Nine sports disciplines including football have been dropped from Ghana’s team for the 12th edition of the African Games (AG) scheduled for Rabat, Morocco from August 19-31.
This came to light in an interview with the Head of the Technical Sub-Committee of the International Games and Competitions Committee (IGCC) of the Ministry of Youth and Sports, Dr. Emmanuel Owusu Ansah.
The IGCC is responsible for Ghana’s preparations and participation in international games.
Dr. Owusu-Ansah said the decision to drop the numbers followed experience from previous participation in similar games, notably the previous African Games and Commonwealth Games where Ghana sent huge numbers but had nothing to show for it.
In ensuring the Committee gets value for money, the Committee targeted team sports that had football being represented by the national U-20 male team; the Black Satellites and the male and female hockey teams.
The axe also fell heavily on swimming, cycling, shooting, triathlon, fencing and canoe/kayak and badminton.
According to Dr. Owusu Ansah, the Committee aims at sending a contingent size of 50 athletes to be selected across athletics, table tennis, beach volleyball, weightlifting, judo, taekwondo and boxing which is expected to have the biggest number of athletes.
The former National Sports Authority (NSA) boss said it was important to move away from the era of participating in large numbers to participating and making impact by winning medals.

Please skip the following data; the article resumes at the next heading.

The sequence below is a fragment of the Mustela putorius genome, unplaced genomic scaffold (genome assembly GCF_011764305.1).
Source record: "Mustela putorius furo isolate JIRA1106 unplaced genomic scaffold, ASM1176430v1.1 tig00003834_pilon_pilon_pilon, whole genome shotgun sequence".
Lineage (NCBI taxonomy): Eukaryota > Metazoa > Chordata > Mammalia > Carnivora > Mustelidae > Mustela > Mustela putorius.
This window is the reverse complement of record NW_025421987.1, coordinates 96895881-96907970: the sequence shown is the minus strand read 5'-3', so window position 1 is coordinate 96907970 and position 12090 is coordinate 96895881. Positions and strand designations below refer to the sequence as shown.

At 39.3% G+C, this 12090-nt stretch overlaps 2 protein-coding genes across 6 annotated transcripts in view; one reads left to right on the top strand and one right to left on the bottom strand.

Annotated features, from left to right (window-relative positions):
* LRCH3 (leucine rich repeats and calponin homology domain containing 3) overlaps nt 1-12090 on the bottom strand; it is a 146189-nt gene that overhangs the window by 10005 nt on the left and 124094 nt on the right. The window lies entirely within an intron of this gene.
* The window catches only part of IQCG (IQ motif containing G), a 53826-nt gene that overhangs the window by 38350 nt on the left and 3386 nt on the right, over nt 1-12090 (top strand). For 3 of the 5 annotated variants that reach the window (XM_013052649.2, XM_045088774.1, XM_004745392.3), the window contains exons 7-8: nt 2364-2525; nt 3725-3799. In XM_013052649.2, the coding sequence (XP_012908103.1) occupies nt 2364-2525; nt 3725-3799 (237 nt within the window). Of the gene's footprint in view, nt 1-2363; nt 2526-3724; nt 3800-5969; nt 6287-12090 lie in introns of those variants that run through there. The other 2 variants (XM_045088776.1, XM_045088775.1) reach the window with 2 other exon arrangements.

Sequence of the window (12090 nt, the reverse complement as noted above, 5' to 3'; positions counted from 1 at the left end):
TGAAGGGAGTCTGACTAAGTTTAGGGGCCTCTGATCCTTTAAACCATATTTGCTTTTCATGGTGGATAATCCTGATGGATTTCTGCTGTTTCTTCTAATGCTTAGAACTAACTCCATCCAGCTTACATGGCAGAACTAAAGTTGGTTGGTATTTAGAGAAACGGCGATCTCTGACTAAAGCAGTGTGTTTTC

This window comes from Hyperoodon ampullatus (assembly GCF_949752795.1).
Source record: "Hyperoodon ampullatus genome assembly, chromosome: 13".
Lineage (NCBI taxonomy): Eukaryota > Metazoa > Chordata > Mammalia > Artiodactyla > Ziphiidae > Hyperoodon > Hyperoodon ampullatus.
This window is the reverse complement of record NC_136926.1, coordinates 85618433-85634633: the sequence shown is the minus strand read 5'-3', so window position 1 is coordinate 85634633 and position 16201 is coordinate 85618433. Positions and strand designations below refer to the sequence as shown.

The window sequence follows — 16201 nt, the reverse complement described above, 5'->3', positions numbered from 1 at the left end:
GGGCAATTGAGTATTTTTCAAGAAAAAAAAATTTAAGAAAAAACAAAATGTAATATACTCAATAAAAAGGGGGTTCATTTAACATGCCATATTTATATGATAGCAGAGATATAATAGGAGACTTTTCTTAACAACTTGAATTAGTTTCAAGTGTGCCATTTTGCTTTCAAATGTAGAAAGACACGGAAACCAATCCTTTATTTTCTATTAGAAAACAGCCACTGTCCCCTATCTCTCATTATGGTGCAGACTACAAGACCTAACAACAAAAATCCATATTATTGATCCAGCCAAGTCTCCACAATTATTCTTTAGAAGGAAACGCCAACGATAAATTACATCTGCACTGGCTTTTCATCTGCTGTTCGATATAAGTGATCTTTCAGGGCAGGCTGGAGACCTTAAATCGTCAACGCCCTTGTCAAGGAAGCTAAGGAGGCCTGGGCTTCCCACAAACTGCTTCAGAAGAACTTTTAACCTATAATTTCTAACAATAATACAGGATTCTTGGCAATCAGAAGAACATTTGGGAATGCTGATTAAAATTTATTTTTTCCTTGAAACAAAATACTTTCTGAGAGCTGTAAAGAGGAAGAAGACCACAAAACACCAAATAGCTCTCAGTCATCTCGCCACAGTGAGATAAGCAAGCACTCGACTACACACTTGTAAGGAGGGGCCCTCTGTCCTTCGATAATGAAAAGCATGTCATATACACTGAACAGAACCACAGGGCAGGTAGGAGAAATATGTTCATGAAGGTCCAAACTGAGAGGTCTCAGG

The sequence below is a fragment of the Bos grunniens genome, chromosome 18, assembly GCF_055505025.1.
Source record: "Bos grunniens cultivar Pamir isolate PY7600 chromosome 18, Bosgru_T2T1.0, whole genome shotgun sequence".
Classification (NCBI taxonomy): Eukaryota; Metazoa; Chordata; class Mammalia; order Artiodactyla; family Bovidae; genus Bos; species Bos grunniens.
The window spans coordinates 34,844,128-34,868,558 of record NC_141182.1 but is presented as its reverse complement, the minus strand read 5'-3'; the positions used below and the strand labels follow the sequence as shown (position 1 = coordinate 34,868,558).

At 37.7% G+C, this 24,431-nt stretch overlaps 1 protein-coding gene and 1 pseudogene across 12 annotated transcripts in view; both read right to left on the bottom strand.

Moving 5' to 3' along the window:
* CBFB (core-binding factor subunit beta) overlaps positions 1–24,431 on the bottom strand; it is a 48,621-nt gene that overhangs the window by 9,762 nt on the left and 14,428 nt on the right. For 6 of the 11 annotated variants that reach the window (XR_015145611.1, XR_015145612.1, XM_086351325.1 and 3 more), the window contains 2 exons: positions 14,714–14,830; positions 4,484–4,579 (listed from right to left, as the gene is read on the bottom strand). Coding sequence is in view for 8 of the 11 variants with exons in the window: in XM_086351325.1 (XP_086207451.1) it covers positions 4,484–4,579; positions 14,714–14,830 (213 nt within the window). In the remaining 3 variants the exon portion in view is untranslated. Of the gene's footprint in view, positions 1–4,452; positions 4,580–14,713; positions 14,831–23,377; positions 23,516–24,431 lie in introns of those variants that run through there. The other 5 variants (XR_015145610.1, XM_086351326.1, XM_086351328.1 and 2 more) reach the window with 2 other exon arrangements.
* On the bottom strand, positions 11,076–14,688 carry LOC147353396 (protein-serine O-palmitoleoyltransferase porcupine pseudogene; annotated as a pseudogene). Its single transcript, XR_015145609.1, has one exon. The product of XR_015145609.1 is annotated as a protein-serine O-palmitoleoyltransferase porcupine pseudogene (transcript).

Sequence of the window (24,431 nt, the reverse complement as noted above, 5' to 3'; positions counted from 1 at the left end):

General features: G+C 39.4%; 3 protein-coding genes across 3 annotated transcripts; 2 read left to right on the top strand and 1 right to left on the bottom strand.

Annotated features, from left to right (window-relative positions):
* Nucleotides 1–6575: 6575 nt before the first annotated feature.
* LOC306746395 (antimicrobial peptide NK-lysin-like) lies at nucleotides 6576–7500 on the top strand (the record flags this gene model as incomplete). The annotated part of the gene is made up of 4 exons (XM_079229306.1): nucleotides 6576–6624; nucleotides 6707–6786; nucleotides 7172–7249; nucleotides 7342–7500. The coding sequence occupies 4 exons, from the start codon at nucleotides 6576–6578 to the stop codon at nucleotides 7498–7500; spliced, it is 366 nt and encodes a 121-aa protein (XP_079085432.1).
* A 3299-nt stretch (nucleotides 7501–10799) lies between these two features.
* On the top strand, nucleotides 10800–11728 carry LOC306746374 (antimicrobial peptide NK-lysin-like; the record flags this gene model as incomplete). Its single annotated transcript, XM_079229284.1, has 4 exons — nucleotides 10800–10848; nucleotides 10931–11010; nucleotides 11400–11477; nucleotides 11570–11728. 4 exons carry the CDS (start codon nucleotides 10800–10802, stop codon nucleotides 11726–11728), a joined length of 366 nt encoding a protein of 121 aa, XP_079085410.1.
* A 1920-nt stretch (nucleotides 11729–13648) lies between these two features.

He explained that over 250 athletes attended the last edition of the Games in Brazzaville, Congo with virtually nothing to show for it.
He said, Ghana again sent 75 athletes to the last Commonwealth Games in Australia and returned with a bronze medal, adding that, it was important for the nation to take a cue from countries like Botswana, Uganda and Namibia that went with fewer athletes but returned with at least three gold medals.
He explained that the Satellites team was dropped because the Committee was not convinced they will fare better against the same countries they played at the Africa Youth Championship, having failed to qualify from the group stage.
“If we failed at that tournament with a combination of local and foreign players, there is no guarantee that the local components with less camping period with inactive players can make any meaningful impact at the Games.”
With the hockey teams, Dr. Owusu Ansah hoped the period will help them focus on the impending Africa qualifying tournament in Stellenbosch, South Africa from August 12-18, attracting hosts South Africa, Egypt, Namibia, Zimbabwe, Kenya, Uganda, and Nigeria, to select Africa’s sole representative for the Tokyo 2020 Olympic Games.
He said the performance of the badminton team at the just ended four-day J.E Wilson Badminton tourney held at the Trust Sports Emporium aimed at building points for the participating countries towards the Olympic Games in Tokyo 2020, did not convince the committee.
“The Sports Ministry believes the time has come for us to have value for money. It will now focus on the provision of infrastructure, training of coaches to build their capacity to train the athletes so that we can have the ability to organise Games on accredited surfaces.”
“It is in this light that the Ministry has decided not to participate for the sake of it but go with only those who are capable of winning medals for the country, while we prepare for the 2023 Africa Games as Ghana aims to build an Olympic size stadium complex and other facilities in Cape Coast, Kumasi, and Tamale to host such games.”